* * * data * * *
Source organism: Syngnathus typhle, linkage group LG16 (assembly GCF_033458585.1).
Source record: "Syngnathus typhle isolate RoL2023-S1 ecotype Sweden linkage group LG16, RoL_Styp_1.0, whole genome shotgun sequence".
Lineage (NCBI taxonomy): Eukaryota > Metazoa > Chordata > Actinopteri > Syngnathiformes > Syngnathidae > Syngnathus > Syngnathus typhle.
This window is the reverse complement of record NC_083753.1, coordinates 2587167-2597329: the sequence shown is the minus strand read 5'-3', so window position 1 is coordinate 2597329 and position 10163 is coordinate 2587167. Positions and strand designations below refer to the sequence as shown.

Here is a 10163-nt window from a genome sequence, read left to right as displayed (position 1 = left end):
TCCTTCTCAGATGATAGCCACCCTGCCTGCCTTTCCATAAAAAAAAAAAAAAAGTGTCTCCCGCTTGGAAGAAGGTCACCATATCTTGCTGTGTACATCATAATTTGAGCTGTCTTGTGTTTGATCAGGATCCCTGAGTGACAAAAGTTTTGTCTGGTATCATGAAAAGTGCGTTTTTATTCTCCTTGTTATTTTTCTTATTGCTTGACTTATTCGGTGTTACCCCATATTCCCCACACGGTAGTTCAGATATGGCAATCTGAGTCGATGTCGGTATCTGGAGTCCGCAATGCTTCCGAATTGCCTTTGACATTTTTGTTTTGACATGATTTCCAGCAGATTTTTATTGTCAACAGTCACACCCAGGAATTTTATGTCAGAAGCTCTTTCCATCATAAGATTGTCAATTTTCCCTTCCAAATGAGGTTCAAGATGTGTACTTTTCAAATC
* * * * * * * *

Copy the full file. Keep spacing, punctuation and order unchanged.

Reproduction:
Source organism: Syngnathus typhle, linkage group LG16 (assembly GCF_033458585.1).
Source record: "Syngnathus typhle isolate RoL2023-S1 ecotype Sweden linkage group LG16, RoL_Styp_1.0, whole genome shotgun sequence".
Lineage (NCBI taxonomy): Eukaryota > Metazoa > Chordata > Actinopteri > Syngnathiformes > Syngnathidae > Syngnathus > Syngnathus typhle.
This window is the reverse complement of record NC_083753.1, coordinates 2587167-2597329: the sequence shown is the minus strand read 5'-3', so window position 1 is coordinate 2597329 and position 10163 is coordinate 2587167. Positions and strand designations below refer to the sequence as shown.

Here is a 10163-nt window from a genome sequence, read left to right as displayed (position 1 = left end):
TCCTTCTCAGATGATAGCCACCCTGCCTGCCTTTCCATAAAAAAAAAAAAAAAGTGTCTCCCGCTTGGAAGAAGGTCACCATATCTTGCTGTGTACATCATAATTTGAGCTGTCTTGTGTTTGATCAGGATCCCTGAGTGACAAAAGTTTTGTCTGGTATCATGAAAAGTGCGTTTTTATTCTCCTTGTTATTTTTCTTATTGCTTGACTTATTCGGTGTTACCCCATATTCCCCACACGGTAGTTCAGATATGGCAATCTGAGTCGATGTCGGTATCTGGAGTCCGCAATGCTTCCGAATTGCCTTTGACATTTTTGTTTTGACATGATTTCCAGCAGATTTTTATTGTCAACAGTCACACCCAGGAATTTTATGTCAGAAGCTCTTTCCATCATAAGATTGTCAATTTTCCCTTCCAAATGAGGTTCAAGATGTGTACTTTTCAAATC